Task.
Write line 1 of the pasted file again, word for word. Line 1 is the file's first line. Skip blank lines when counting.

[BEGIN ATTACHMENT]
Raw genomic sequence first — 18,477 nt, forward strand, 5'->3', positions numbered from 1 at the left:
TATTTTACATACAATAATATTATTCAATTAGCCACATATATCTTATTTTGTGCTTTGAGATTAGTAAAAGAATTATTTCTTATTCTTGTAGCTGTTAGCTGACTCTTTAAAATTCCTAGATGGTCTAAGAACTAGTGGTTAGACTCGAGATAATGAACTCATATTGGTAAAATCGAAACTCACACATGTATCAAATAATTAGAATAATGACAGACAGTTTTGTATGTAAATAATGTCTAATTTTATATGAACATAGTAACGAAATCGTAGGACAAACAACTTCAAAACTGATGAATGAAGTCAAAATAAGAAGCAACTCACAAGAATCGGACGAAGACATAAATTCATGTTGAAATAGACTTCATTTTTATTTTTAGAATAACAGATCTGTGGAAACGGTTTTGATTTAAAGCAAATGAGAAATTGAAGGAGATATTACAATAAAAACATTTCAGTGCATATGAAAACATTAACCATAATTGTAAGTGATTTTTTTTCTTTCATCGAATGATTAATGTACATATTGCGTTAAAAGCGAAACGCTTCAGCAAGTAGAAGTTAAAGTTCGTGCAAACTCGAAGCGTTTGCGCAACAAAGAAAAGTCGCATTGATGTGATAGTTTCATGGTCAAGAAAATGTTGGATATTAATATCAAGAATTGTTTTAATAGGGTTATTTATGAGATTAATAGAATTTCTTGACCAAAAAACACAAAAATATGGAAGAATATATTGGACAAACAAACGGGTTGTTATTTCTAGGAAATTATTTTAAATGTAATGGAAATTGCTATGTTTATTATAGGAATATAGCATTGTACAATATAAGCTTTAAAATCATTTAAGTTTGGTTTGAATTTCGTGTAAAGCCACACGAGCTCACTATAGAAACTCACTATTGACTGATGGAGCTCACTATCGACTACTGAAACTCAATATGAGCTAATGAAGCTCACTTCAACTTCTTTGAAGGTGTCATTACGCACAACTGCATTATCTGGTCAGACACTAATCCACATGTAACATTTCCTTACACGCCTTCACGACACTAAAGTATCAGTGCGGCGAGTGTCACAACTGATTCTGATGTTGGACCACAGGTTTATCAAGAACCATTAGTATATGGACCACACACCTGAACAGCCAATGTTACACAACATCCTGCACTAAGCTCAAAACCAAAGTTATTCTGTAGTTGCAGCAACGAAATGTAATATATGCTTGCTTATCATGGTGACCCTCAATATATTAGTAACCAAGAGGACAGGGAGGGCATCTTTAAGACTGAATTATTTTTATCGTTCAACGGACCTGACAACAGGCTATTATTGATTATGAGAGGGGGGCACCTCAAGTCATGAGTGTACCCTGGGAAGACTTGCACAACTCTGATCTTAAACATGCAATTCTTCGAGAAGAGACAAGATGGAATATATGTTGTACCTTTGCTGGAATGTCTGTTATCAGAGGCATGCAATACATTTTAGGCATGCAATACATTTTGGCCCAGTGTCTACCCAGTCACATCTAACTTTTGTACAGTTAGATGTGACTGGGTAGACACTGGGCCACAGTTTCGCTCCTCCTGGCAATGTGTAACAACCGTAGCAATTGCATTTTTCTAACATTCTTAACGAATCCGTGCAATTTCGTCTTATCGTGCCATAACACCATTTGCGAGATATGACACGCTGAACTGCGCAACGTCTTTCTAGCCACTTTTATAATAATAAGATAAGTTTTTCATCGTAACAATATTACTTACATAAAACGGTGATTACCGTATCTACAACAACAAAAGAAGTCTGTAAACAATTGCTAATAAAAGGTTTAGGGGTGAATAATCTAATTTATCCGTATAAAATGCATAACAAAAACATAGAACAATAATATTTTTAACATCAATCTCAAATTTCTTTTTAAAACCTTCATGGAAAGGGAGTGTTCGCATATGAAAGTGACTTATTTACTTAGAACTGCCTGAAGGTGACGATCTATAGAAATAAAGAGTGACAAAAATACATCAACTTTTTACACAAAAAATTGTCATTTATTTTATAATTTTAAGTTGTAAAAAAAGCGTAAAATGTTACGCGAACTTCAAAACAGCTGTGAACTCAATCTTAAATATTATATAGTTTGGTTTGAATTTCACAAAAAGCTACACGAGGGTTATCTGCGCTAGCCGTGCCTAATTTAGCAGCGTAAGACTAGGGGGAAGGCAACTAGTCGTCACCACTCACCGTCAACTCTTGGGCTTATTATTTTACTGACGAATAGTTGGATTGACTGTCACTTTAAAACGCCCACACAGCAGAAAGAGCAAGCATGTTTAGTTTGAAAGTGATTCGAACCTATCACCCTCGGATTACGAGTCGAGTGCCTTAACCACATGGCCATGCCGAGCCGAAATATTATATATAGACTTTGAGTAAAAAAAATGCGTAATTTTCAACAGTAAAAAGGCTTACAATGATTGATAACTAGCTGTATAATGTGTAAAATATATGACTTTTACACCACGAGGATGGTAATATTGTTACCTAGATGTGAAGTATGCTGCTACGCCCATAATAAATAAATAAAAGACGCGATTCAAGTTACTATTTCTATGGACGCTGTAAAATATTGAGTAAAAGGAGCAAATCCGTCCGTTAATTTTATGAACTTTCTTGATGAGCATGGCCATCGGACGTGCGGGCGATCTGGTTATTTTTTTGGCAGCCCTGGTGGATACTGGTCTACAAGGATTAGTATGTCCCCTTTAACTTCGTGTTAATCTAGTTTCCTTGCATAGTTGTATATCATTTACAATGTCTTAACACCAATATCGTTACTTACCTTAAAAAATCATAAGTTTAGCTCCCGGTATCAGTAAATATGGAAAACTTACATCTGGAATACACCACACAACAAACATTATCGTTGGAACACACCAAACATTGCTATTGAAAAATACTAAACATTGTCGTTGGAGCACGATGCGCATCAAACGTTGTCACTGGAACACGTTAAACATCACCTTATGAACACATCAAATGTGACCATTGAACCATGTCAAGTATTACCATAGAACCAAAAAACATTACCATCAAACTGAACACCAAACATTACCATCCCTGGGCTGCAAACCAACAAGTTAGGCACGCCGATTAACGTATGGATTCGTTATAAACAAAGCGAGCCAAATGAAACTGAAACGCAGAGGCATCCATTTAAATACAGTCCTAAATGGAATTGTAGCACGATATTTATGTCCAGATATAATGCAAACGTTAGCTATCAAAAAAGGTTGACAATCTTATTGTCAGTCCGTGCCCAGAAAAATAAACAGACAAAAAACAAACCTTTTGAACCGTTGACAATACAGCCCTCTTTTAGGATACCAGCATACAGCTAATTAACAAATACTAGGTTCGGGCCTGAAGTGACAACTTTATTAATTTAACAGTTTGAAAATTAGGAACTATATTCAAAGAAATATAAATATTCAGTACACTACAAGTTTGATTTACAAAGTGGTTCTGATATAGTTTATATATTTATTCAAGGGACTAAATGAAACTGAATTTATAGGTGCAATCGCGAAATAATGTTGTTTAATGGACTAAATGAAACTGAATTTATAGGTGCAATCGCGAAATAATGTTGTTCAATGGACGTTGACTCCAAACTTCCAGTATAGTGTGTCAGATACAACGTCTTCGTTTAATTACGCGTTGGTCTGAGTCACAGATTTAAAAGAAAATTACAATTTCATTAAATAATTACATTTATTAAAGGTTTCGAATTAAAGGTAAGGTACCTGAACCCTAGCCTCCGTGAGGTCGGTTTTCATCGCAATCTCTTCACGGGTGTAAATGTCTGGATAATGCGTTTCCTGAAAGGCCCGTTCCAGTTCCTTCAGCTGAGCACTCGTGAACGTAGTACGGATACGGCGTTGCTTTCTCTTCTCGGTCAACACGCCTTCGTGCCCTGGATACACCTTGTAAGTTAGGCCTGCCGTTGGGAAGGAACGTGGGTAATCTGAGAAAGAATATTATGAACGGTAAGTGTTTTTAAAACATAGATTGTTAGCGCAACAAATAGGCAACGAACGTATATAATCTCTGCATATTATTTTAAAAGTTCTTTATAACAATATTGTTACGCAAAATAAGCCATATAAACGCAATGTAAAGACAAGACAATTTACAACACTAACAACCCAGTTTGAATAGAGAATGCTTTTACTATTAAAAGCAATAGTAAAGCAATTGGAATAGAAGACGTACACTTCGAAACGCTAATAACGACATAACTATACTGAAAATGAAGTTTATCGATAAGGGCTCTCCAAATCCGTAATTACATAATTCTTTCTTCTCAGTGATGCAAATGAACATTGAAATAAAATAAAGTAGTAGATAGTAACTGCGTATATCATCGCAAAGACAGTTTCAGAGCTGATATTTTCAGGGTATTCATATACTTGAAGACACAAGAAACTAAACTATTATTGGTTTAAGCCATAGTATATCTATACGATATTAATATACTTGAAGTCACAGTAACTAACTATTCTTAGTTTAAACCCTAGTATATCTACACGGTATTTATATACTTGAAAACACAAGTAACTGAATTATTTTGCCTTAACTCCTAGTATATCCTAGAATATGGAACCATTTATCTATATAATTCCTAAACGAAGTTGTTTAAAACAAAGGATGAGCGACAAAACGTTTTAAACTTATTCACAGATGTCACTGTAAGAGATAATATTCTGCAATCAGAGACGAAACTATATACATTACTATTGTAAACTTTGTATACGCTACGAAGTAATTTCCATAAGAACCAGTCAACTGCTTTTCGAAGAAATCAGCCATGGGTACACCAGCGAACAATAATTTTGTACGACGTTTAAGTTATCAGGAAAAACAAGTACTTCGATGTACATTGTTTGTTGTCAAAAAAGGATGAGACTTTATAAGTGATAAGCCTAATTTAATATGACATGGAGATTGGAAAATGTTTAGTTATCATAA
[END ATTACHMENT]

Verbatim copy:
Raw genomic sequence first — 18,477 nt, forward strand, 5'->3', positions numbered from 1 at the left: